Video report by ITV News Correspondent Lucy Watson
The trainees faced the daunting task of being placed in frontline positions at hospitals around the country whilst finishing their studies amid a global pandemic.
Now, some have written about the personal and professional challenges that inspired them to flourish at a time of national crisis.
Entitled Living with Fear: Reflections on Covid-19, the book tells the stories of 22 nurses and other frontline professionals reflecting on what they experienced and how it impacted them.
Student nurse Ikra Majid did placements at various hospitals in London and Hertfordshire during the pandemic.
She now works at Chase Farm Hospital in Enfield.
"There did get to a point where I thought, why I am I doing this, it’s too much. I didn’t sign up for this pandemic," she said.
"We have to make the best of it. As people say, when life gives you lemons you make lemonade. I tried to make the sweetest lemonade possible.”
She added: “The pandemic has made me realise even more what an important job we do.”
Another one of the authors, Estelle Kabia, helped patients at the Hammersmith & Fulham Mental Health Unit during the pandemic.
"Covid taught me to be the nurse I want to be," she said. "It's an unbelievable feeling, I don't think I will ever do anything as big in my whole life."
The book also explores the concept of 'moral injury' where nurses feel unable to provide the care the patient needs leaving them to question their own ability.
Ms Kabia said: "Sometimes I felt moral injury as we were picking up new practical skills whilst dealing with sick patients coming in, but it would come and then go, because after a few weeks I could see the impact I had.
"In one way, stepping up was nerve-wracking but it also gave me the passion to go out there and help. You're treated as a professional, not a student. I had no fear when I was on the ward."
Claudia Sabeta, who finished her postgraduate course specialising in mental health nursing at Buckinghamshire New University this summer, worked at Northwick Park Hospital in Harrow helping vulnerable and elderly mental health patients.
She said: "At first, I felt very overwhelmed by the Covid situation and I was worried about joining. I wondered how I would cope and if I'd put my family at risk.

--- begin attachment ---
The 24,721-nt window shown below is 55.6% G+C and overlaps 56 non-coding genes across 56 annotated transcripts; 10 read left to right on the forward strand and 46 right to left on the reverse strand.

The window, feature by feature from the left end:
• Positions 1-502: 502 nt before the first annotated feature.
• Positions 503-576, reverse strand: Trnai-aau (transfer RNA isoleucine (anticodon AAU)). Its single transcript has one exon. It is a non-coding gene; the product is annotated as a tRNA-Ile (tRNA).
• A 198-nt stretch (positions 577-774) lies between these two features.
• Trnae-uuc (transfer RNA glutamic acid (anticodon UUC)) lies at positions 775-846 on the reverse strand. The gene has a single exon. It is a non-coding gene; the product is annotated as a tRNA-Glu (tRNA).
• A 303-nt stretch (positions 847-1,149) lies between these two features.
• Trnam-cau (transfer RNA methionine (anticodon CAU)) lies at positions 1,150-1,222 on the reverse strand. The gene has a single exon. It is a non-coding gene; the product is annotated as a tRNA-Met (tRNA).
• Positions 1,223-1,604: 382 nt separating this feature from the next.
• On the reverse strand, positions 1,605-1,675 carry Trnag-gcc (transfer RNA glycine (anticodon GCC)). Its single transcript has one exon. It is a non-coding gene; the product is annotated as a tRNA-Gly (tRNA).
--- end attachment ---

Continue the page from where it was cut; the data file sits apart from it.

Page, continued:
"But it was a great experience in the end and an opportunity I will never have again in my life.
"It had a positive impact on my knowledge and training, and boosted my confidence. I learned so fast and it will stay with me forever."
In July, thousands of student nurses recruited to work on the front line had their placements cut short, plunging some of them into financial despair.
In mid-April, NHS England reported that nearly 15,000 student nurses, midwives and medical students had joined “frontline NHS teams as part of the nationwide coronavirus fightback”.
Proceeds from the book will go to the Central and North West London NHS Foundation Trust (CNWL) Charitable Fund, which supports staff and service users.
Dr Scott Galloway, one of the book's authors and Chief Clinical Information Officer at CNWL, said: "Every day, frontline healthcare professionals manage the challenges and stress of making difficult and uncomfortable decisions about how to provide the best possible care to patients.
"Sometimes, however, our capacities are so overwhelmed by extraordinary events, such as Covid-19, that we are unable to provide what we know the patient needs."
One of the book's editors Margaret Rioga, Associate Head of School in the School of Nursing and Allied Health at Buckinghamshire New University, said: "The Covid-19 pandemic had an impact on everybody and created fear within us like never before.
"This book shows that fear doesn't define or take away the skills and experience of medical professionals, but rather helps them to grow a new way of thinking and working.
"When our students were called into practice, it gave them a true sense of what nursing is. They helped to saved lives and became superheroes in their local communities."